Author at Zettelkasten.de • https://christiantietze.de/

  • Hello @Guy_Montag hope you enjoy the forum.

    I am currently creating a note for Rawls Theory of Justice for a class I have. Do you recommend one note as a summary or smaller notes?

    Smaller notes have the advantage that some material in your notes can be cited directly with out having to look it up inside a larger note. (Maybe one year later you have a new note and need to link back to a single idea from your class notes).

    However, I recommend creating a structure note, which is an outline or table of contents of Rawls Theory of Justice. The nice thing here is that you can customize your structure note however you'd like. The structure note can have some text to organize and guide your future-self and more importantly links to your notes.

    Good luck with school, have a great week

  • Welcome to the forums.

    @Guy_Montag said:
    My questions therefore are:

    How strong does a link has to be for you to connect notes? Do you try to connect as many notes as possible or wait until more meaningful connections develop over time?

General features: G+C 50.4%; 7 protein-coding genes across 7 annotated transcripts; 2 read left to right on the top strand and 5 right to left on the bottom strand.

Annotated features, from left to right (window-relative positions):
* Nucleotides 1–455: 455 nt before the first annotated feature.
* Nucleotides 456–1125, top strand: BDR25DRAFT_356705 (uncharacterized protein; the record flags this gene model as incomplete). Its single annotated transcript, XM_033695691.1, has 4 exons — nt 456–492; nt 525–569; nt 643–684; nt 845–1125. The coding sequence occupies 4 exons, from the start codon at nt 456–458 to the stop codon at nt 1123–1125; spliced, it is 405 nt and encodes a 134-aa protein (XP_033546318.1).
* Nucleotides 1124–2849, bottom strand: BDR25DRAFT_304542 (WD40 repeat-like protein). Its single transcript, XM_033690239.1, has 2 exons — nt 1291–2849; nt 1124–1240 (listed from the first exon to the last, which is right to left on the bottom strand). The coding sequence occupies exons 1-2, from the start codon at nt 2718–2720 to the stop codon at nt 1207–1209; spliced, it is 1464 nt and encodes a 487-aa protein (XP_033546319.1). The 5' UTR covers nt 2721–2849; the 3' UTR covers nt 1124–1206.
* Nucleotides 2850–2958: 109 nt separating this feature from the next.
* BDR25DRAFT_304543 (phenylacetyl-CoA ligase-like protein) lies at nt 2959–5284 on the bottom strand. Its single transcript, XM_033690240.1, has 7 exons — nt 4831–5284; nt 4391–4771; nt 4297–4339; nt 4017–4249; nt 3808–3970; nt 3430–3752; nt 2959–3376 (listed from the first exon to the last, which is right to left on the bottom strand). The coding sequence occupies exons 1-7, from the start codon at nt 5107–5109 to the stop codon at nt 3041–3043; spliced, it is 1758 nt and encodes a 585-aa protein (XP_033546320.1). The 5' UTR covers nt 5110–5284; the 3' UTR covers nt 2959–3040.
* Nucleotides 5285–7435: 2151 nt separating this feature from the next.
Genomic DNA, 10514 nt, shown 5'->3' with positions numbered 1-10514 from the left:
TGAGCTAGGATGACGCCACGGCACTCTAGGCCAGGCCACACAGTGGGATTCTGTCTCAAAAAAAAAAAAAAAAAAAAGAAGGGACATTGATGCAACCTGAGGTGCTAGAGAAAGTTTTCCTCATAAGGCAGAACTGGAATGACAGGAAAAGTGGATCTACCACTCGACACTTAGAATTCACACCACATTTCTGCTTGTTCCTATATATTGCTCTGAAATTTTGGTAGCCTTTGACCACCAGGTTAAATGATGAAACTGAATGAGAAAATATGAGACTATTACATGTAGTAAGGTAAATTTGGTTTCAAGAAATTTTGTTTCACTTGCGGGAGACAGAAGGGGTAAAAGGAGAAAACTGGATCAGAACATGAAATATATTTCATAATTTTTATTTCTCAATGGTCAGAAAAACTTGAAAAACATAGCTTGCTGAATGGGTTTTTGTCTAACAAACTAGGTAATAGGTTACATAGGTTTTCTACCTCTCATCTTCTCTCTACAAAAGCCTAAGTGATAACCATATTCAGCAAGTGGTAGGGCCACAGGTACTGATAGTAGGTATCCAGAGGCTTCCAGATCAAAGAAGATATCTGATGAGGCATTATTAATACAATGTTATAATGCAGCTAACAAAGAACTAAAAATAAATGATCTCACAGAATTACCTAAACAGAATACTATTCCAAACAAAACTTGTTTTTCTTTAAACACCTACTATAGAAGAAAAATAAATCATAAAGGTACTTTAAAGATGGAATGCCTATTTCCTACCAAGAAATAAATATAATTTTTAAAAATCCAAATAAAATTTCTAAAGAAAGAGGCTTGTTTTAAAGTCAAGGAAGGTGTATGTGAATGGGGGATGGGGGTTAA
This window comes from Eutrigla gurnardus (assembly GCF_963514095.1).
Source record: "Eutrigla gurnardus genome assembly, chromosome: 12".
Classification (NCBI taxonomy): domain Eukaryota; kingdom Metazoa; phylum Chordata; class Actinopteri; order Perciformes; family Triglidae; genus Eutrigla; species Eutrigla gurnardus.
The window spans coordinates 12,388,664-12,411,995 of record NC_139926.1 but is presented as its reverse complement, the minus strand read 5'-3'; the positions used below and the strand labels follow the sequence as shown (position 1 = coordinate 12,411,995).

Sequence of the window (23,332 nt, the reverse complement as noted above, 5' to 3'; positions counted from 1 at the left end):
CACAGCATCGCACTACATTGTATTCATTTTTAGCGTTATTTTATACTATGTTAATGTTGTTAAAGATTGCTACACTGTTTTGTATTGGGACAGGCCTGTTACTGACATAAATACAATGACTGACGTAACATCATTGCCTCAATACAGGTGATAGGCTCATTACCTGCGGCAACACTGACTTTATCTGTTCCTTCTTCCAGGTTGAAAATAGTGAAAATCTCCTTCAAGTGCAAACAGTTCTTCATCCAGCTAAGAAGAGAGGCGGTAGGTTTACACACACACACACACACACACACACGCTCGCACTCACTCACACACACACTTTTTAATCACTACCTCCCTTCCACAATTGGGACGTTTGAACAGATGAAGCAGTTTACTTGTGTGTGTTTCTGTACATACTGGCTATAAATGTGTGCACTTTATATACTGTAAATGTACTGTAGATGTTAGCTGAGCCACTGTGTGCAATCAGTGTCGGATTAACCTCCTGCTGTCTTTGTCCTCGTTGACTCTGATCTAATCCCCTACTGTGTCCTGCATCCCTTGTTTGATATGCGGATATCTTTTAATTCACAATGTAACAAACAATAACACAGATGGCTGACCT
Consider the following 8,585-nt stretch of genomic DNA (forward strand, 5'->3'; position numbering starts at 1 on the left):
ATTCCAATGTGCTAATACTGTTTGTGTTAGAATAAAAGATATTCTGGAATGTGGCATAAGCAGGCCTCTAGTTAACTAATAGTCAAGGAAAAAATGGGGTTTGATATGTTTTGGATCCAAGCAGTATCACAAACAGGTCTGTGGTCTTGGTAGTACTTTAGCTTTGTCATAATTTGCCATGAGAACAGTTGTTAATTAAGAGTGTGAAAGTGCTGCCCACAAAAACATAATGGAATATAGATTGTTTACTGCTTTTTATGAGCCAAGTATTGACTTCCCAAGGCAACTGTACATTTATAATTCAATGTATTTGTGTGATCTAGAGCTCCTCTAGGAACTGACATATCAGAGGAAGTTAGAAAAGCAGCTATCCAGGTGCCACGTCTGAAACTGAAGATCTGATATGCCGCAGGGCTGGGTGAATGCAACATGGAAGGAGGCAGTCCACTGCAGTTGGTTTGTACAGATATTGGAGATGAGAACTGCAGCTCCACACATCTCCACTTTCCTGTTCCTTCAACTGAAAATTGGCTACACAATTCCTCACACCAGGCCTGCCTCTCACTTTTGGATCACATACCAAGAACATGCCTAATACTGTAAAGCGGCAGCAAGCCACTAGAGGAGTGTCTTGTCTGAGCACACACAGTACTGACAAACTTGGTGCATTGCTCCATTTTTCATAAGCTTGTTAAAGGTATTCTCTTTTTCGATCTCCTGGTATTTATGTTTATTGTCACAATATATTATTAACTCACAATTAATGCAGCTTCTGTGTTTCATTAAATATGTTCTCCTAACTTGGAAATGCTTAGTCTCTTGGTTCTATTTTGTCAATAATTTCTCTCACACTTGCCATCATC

Do you curate your Zettelkasten to find connections that you have missed in the past? or link older notes to new notes that didn't exist before? Do you backlink?

    I am currently creating a note for Rawls Theory of Justice for a class I have. Do you recommend one note as a summary or smaller notes?

    I understand that one thought should fill one note, but how do you approach systems of thoughts?

    Yes, and sometimes.

    @ctietze said:
    I think this question reveals a bit too much focus on the technical side.

    I recommend using what you know about philosophy and psychology to 'feel' your way towards answers. Personally, my workflow at various times includes both sides of your questions. Links well up when they do. Some at the time of creation and others in the future. Most of the time I take time to create backlinks but not always. I mostly rely on full-text search for retrieving knowledge out of my zettelkasten and don't too often follow links. This is just my style and it likely will change.

    For demonstration purposes, this is one way to deal with a book level reading in a class environment.

    This is what my class zettel looks like so far and this is only week 6!

    First-quarter of one of seventeen books for this class - 202101232137 • Owning It All 1367 word zettel currently. It may or may not be refactored into smaller zettel in the future depending on the mood, motivation, alignment of the planets. Old notes are linked in here and there.